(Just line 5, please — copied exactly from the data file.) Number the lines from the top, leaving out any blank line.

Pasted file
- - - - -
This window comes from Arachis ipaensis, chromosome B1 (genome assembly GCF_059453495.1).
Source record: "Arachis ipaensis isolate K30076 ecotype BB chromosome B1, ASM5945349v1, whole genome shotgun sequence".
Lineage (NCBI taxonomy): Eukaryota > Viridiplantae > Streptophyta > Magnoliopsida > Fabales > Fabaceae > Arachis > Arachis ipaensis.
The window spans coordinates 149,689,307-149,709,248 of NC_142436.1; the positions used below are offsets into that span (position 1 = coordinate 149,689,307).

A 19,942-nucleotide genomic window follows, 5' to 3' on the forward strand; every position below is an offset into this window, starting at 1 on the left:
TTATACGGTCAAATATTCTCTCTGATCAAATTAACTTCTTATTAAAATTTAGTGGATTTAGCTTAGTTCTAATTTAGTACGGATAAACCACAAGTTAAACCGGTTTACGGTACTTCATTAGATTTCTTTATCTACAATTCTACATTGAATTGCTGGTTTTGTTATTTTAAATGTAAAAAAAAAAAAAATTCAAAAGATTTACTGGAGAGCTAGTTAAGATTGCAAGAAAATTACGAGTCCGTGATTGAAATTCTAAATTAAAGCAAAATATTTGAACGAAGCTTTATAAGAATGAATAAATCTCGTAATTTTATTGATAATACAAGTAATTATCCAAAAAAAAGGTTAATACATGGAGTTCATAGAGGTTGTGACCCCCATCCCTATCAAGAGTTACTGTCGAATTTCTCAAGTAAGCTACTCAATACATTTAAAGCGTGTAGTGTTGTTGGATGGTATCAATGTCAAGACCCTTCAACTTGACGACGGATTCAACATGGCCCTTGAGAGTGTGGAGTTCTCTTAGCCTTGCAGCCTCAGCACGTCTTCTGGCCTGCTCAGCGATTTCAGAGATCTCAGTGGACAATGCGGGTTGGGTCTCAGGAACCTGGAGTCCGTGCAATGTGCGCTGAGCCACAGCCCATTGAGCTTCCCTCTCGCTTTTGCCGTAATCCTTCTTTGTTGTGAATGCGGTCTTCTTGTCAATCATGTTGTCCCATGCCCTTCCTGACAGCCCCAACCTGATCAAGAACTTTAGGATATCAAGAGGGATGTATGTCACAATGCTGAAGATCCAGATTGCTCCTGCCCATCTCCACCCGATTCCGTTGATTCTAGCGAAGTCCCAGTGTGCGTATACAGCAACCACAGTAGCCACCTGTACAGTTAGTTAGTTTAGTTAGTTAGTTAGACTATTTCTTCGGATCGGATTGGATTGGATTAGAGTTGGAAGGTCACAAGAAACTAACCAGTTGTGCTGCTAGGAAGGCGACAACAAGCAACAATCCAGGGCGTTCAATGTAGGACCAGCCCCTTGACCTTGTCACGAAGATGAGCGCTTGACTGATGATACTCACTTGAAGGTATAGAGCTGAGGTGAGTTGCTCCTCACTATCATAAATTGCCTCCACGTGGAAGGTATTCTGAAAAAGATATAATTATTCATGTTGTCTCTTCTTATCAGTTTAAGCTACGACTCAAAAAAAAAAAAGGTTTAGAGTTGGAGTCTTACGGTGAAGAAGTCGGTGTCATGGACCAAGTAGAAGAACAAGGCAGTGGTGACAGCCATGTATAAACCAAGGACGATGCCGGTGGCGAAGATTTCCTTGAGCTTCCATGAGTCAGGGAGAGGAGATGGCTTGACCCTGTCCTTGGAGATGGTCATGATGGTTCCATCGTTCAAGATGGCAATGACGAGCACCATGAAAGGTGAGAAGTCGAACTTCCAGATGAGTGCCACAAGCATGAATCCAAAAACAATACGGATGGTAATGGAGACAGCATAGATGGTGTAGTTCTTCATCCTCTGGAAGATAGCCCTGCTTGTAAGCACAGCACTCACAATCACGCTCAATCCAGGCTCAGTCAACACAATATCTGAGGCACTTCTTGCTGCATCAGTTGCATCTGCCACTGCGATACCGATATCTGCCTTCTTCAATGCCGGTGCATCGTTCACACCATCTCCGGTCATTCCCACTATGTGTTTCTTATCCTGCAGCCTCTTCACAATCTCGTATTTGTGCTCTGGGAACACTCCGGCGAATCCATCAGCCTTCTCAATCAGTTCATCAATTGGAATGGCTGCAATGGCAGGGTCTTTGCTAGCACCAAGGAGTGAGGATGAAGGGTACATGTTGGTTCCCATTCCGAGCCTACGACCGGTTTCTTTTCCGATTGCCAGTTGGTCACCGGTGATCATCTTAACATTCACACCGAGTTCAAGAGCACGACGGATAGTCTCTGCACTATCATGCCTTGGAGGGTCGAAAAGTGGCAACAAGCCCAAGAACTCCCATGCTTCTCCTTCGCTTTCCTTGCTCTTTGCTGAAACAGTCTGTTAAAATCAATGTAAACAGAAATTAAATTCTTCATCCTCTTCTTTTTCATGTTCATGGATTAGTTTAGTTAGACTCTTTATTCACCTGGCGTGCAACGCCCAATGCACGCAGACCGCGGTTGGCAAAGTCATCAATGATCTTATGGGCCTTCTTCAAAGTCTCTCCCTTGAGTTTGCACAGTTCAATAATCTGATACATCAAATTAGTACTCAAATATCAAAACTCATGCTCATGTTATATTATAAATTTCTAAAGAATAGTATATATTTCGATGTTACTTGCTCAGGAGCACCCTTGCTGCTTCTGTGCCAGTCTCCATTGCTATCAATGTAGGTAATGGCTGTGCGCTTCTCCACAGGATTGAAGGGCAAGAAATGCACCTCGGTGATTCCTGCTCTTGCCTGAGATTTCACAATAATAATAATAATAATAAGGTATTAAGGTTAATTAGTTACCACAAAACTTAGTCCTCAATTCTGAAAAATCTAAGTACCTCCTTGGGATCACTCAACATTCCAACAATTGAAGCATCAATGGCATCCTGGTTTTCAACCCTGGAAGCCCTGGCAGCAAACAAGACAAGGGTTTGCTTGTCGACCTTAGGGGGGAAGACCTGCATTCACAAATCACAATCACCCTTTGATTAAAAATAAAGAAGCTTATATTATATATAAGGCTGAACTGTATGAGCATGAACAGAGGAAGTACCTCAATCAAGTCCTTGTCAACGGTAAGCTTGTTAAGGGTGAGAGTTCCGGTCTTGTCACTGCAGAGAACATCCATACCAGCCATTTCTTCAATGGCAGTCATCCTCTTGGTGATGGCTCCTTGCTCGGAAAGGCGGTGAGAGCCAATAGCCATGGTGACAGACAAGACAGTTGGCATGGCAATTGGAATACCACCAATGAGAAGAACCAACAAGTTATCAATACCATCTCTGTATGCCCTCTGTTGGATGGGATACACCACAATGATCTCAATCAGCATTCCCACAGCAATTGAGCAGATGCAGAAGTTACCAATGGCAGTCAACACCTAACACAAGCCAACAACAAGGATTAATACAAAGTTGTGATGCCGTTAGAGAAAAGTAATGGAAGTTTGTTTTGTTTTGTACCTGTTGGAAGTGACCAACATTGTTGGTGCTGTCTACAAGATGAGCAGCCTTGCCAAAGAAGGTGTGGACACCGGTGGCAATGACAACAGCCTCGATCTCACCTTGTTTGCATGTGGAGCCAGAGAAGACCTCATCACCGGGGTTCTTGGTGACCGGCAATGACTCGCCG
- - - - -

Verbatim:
A 19,942-nucleotide genomic window follows, 5' to 3' on the forward strand; every position below is an offset into this window, starting at 1 on the left: